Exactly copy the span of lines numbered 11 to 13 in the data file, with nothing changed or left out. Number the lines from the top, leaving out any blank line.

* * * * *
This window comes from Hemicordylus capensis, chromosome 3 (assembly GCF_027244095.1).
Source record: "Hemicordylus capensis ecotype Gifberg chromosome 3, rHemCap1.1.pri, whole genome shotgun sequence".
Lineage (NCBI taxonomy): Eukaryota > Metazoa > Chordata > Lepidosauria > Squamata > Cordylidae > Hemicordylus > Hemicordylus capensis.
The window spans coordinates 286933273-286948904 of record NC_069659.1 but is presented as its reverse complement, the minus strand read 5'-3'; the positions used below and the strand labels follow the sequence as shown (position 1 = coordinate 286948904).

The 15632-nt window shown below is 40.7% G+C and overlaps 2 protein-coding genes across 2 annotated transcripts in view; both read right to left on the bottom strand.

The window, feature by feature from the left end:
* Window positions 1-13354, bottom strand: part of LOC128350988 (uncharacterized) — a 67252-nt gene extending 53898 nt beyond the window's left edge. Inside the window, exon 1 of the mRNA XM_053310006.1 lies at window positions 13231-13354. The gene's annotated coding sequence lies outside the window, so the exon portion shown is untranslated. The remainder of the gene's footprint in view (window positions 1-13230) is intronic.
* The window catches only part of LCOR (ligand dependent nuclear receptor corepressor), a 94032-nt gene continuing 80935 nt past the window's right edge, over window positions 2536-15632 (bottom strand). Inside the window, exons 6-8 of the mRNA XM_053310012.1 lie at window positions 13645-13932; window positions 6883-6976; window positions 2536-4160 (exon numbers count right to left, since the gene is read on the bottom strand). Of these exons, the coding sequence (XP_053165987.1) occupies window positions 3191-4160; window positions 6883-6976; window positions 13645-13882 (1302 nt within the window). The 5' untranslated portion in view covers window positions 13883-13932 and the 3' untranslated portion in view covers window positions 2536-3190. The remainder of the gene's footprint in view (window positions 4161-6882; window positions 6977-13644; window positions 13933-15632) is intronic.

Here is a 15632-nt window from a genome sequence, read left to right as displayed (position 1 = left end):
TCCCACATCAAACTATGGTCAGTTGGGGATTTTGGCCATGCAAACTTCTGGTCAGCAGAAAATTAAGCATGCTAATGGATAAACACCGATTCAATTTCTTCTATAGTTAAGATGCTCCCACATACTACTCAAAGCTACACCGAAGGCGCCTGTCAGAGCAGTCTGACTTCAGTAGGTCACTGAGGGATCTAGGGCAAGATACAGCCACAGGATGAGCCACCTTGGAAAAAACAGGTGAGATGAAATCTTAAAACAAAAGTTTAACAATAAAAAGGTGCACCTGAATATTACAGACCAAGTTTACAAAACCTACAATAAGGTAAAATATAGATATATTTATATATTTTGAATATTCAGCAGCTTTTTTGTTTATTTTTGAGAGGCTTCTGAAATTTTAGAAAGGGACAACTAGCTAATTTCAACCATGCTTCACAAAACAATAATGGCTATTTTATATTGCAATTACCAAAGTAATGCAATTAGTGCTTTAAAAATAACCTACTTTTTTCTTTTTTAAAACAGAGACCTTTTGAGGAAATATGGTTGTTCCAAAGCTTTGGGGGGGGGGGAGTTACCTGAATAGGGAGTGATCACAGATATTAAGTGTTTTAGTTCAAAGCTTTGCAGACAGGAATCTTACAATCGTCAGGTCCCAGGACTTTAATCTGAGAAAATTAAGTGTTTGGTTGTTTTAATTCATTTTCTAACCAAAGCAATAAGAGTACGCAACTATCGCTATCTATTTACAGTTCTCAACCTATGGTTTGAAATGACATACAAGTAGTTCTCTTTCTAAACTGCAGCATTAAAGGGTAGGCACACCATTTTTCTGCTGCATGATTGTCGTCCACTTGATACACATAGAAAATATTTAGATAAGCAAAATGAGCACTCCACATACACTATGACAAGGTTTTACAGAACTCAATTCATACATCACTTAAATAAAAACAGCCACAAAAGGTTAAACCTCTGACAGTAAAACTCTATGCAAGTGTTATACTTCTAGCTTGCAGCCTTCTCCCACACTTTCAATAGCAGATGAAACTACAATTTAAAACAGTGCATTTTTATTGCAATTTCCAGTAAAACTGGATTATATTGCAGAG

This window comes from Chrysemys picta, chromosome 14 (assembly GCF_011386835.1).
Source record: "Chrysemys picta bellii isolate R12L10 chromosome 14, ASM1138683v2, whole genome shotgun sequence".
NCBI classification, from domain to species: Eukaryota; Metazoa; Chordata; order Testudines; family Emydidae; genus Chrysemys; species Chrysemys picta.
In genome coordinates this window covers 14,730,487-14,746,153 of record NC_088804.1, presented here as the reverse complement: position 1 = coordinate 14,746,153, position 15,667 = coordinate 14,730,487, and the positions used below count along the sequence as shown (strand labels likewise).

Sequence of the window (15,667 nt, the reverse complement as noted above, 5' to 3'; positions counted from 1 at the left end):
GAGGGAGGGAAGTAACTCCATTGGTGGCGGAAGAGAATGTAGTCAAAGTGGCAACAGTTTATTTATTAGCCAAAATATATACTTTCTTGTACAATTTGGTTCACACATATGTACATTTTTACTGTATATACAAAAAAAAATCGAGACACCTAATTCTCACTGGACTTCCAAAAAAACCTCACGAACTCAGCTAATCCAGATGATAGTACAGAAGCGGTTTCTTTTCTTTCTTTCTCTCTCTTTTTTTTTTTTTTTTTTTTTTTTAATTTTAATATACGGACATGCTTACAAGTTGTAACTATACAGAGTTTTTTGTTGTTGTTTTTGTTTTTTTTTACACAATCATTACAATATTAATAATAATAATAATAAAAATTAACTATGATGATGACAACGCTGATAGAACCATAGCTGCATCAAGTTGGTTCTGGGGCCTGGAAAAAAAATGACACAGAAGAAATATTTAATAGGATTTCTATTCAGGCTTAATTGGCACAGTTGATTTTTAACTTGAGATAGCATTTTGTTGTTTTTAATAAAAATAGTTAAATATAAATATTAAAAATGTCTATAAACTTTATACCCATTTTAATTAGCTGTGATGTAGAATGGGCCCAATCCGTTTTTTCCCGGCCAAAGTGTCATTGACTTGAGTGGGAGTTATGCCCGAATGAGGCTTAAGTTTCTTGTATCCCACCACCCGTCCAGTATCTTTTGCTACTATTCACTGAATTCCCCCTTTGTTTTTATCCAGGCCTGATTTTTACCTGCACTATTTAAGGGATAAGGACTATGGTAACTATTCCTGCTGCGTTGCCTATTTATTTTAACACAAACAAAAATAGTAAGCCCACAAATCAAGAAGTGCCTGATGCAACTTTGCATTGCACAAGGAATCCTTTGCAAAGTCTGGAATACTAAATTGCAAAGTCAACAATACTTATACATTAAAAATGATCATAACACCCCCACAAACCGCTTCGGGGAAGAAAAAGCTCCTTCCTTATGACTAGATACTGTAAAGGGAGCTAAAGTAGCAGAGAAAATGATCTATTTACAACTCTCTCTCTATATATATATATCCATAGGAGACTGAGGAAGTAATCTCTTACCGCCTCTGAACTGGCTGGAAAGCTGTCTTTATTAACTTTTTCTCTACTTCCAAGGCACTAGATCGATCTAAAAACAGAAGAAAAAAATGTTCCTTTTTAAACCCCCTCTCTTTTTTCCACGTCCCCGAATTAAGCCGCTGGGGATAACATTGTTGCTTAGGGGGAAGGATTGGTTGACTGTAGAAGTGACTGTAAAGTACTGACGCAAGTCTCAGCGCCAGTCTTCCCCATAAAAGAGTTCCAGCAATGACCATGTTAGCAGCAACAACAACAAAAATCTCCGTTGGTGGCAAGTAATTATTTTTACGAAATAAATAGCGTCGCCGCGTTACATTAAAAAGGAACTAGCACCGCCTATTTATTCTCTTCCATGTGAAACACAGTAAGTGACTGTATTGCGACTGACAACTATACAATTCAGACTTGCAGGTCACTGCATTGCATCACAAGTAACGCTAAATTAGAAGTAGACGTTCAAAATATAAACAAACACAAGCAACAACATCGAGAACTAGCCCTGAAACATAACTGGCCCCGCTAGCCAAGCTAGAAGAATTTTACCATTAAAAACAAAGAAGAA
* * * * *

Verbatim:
This window comes from Chrysemys picta, chromosome 14 (assembly GCF_011386835.1).
Source record: "Chrysemys picta bellii isolate R12L10 chromosome 14, ASM1138683v2, whole genome shotgun sequence".
NCBI classification, from domain to species: Eukaryota; Metazoa; Chordata; order Testudines; family Emydidae; genus Chrysemys; species Chrysemys picta.